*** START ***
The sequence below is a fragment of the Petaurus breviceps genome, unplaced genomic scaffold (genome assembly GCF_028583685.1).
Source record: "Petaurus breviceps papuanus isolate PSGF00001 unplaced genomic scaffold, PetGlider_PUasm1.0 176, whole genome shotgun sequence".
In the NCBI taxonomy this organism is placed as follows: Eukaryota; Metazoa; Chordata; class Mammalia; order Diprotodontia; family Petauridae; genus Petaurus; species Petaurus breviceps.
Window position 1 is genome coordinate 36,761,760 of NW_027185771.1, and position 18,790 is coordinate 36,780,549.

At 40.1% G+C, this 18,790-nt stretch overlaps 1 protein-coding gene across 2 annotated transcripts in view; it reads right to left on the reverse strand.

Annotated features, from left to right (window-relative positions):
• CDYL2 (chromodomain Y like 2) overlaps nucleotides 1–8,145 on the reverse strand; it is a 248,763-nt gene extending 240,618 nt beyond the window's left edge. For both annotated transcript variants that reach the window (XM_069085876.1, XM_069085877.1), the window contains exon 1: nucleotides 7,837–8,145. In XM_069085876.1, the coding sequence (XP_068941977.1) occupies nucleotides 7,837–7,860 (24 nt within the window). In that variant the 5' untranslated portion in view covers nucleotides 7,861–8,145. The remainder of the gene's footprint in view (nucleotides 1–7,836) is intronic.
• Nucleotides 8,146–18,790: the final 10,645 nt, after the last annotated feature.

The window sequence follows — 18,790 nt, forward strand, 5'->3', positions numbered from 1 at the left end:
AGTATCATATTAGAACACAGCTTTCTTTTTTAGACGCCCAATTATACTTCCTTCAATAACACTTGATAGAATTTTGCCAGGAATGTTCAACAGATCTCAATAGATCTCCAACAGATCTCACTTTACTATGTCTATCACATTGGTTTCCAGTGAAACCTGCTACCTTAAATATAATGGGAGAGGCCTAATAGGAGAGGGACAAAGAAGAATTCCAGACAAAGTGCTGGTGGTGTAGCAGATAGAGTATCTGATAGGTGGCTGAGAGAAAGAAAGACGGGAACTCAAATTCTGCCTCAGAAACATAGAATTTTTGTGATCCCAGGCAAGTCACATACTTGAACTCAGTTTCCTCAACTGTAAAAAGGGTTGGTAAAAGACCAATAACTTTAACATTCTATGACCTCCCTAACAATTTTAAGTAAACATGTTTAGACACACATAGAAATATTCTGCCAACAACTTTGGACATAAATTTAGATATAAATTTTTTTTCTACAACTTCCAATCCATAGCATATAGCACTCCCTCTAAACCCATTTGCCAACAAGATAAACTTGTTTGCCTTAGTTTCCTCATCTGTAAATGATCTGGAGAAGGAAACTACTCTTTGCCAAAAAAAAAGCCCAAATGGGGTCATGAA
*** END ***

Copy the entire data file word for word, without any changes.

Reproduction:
The sequence below is a fragment of the Petaurus breviceps genome, unplaced genomic scaffold (genome assembly GCF_028583685.1).
Source record: "Petaurus breviceps papuanus isolate PSGF00001 unplaced genomic scaffold, PetGlider_PUasm1.0 176, whole genome shotgun sequence".
In the NCBI taxonomy this organism is placed as follows: Eukaryota; Metazoa; Chordata; class Mammalia; order Diprotodontia; family Petauridae; genus Petaurus; species Petaurus breviceps.
Window position 1 is genome coordinate 36,761,760 of NW_027185771.1, and position 18,790 is coordinate 36,780,549.

At 40.1% G+C, this 18,790-nt stretch overlaps 1 protein-coding gene across 2 annotated transcripts in view; it reads right to left on the reverse strand.

Annotated features, from left to right (window-relative positions):
• CDYL2 (chromodomain Y like 2) overlaps nucleotides 1–8,145 on the reverse strand; it is a 248,763-nt gene extending 240,618 nt beyond the window's left edge. For both annotated transcript variants that reach the window (XM_069085876.1, XM_069085877.1), the window contains exon 1: nucleotides 7,837–8,145. In XM_069085876.1, the coding sequence (XP_068941977.1) occupies nucleotides 7,837–7,860 (24 nt within the window). In that variant the 5' untranslated portion in view covers nucleotides 7,861–8,145. The remainder of the gene's footprint in view (nucleotides 1–7,836) is intronic.
• Nucleotides 8,146–18,790: the final 10,645 nt, after the last annotated feature.

The window sequence follows — 18,790 nt, forward strand, 5'->3', positions numbered from 1 at the left end:
AGTATCATATTAGAACACAGCTTTCTTTTTTAGACGCCCAATTATACTTCCTTCAATAACACTTGATAGAATTTTGCCAGGAATGTTCAACAGATCTCAATAGATCTCCAACAGATCTCACTTTACTATGTCTATCACATTGGTTTCCAGTGAAACCTGCTACCTTAAATATAATGGGAGAGGCCTAATAGGAGAGGGACAAAGAAGAATTCCAGACAAAGTGCTGGTGGTGTAGCAGATAGAGTATCTGATAGGTGGCTGAGAGAAAGAAAGACGGGAACTCAAATTCTGCCTCAGAAACATAGAATTTTTGTGATCCCAGGCAAGTCACATACTTGAACTCAGTTTCCTCAACTGTAAAAAGGGTTGGTAAAAGACCAATAACTTTAACATTCTATGACCTCCCTAACAATTTTAAGTAAACATGTTTAGACACACATAGAAATATTCTGCCAACAACTTTGGACATAAATTTAGATATAAATTTTTTTTCTACAACTTCCAATCCATAGCATATAGCACTCCCTCTAAACCCATTTGCCAACAAGATAAACTTGTTTGCCTTAGTTTCCTCATCTGTAAATGATCTGGAGAAGGAAACTACTCTTTGCCAAAAAAAAAGCCCAAATGGGGTCATGAA